Hepatitis A is a contagious liver disease caused by the hepatitis A virus (HAV). The infection is most often spread from person to person. Because the virus is in an infected person’s stool, it is possible for it to spread if the infected person does not wash his or her hands well. It can also be spread by close person-to-person contact such as household or sexual contact with an infected person, and by eating contaminated food or drinking contaminated water. Hepatitis A is the most common vaccine-preventable disease acquired during travel.
High rates of hepatitis A occur in children and adolescents age 5-14-years-old who live in parts of the US where the disease is more common. The effects of HAV differ from person to person. Some infected individuals may lack symptoms but still pass the disease to others. Symptoms may include yellow skin or eyes (jaundice), tiredness, stomachache, fatigue, loss of appetite, or nausea.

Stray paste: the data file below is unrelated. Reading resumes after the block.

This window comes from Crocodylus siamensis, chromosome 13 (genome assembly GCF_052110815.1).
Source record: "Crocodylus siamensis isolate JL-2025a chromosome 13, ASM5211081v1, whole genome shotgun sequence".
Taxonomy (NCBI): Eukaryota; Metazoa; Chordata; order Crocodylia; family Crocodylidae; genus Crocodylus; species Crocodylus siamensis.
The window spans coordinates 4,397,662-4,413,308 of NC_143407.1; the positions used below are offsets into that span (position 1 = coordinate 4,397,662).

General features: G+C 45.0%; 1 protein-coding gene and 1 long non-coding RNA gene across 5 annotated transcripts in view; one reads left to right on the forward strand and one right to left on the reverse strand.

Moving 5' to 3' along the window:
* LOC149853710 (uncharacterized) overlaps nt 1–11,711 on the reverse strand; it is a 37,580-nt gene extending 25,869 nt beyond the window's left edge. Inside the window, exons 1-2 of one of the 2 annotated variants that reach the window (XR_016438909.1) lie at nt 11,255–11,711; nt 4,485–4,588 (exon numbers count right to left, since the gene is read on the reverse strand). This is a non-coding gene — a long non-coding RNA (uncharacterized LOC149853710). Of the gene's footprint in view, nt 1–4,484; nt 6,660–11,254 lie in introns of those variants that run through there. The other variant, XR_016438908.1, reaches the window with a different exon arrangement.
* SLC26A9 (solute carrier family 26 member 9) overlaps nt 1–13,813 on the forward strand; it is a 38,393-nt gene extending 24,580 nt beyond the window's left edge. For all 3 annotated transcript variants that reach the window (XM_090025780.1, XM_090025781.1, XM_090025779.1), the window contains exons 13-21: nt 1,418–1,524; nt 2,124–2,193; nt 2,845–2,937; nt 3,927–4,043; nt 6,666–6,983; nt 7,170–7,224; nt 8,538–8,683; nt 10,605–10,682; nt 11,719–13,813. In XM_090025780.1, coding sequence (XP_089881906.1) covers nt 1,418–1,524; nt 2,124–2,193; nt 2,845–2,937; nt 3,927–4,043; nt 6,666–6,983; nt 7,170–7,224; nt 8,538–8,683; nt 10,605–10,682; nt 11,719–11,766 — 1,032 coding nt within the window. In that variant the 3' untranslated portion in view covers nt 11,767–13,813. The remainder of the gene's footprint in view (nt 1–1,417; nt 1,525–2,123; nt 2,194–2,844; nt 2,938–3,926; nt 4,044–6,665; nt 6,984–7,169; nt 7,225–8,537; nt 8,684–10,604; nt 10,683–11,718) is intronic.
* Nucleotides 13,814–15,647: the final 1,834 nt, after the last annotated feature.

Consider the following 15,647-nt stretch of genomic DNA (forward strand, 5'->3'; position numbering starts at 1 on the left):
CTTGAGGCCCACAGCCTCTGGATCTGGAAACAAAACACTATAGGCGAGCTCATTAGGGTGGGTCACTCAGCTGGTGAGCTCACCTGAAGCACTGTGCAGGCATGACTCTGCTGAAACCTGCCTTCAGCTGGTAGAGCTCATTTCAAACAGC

If symptoms occur, they usually appear anywhere from two to six weeks after exposure and typically develop over a period of several days. Symptoms typically last less than two months, although some people can be ill for as long as six months.
The hepatitis A vaccine is 94-100 percent effective in preventing the disease. Protection begins approximately two to four weeks after the first injection. A second injection results in long-term protection.
Adolescent Vaccination Recommendation
Vaccination is recommended for adolescents who live in states or communities where routine vaccination has been implemented because of high incidence of hepatitis A, are traveling to countries with high or intermediate prevalence of Hepatitis A, or are household contacts of internationally adopted children. Routine vaccination is recommended as part of the CDC immunization schedule for children up to 6 years of age.